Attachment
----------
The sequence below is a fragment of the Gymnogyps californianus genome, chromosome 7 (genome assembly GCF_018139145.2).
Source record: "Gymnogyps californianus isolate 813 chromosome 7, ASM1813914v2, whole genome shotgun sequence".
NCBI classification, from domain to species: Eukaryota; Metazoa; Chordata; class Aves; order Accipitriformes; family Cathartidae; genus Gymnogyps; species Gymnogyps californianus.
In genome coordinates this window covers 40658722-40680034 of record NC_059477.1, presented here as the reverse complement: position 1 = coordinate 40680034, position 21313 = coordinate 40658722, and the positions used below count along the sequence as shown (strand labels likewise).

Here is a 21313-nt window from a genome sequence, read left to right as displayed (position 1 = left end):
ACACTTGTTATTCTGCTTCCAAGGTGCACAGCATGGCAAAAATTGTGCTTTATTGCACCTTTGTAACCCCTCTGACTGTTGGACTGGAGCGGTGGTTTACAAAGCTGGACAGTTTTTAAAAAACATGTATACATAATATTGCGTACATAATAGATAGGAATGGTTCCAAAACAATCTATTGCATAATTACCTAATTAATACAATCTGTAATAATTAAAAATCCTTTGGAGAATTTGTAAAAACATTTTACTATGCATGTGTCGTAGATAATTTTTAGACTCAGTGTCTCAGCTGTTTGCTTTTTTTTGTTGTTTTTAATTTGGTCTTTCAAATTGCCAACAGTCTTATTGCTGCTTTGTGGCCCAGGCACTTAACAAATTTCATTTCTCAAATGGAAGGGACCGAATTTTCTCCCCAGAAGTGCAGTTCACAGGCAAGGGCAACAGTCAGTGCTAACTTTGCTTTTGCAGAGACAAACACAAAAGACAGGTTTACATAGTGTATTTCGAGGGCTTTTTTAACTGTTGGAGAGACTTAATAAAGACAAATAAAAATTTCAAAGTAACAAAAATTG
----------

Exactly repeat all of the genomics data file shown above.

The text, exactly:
The sequence below is a fragment of the Gymnogyps californianus genome, chromosome 7 (genome assembly GCF_018139145.2).
Source record: "Gymnogyps californianus isolate 813 chromosome 7, ASM1813914v2, whole genome shotgun sequence".
NCBI classification, from domain to species: Eukaryota; Metazoa; Chordata; class Aves; order Accipitriformes; family Cathartidae; genus Gymnogyps; species Gymnogyps californianus.
In genome coordinates this window covers 40658722-40680034 of record NC_059477.1, presented here as the reverse complement: position 1 = coordinate 40680034, position 21313 = coordinate 40658722, and the positions used below count along the sequence as shown (strand labels likewise).

Here is a 21313-nt window from a genome sequence, read left to right as displayed (position 1 = left end):
ACACTTGTTATTCTGCTTCCAAGGTGCACAGCATGGCAAAAATTGTGCTTTATTGCACCTTTGTAACCCCTCTGACTGTTGGACTGGAGCGGTGGTTTACAAAGCTGGACAGTTTTTAAAAAACATGTATACATAATATTGCGTACATAATAGATAGGAATGGTTCCAAAACAATCTATTGCATAATTACCTAATTAATACAATCTGTAATAATTAAAAATCCTTTGGAGAATTTGTAAAAACATTTTACTATGCATGTGTCGTAGATAATTTTTAGACTCAGTGTCTCAGCTGTTTGCTTTTTTTTGTTGTTTTTAATTTGGTCTTTCAAATTGCCAACAGTCTTATTGCTGCTTTGTGGCCCAGGCACTTAACAAATTTCATTTCTCAAATGGAAGGGACCGAATTTTCTCCCCAGAAGTGCAGTTCACAGGCAAGGGCAACAGTCAGTGCTAACTTTGCTTTTGCAGAGACAAACACAAAAGACAGGTTTACATAGTGTATTTCGAGGGCTTTTTTAACTGTTGGAGAGACTTAATAAAGACAAATAAAAATTTCAAAGTAACAAAAATTG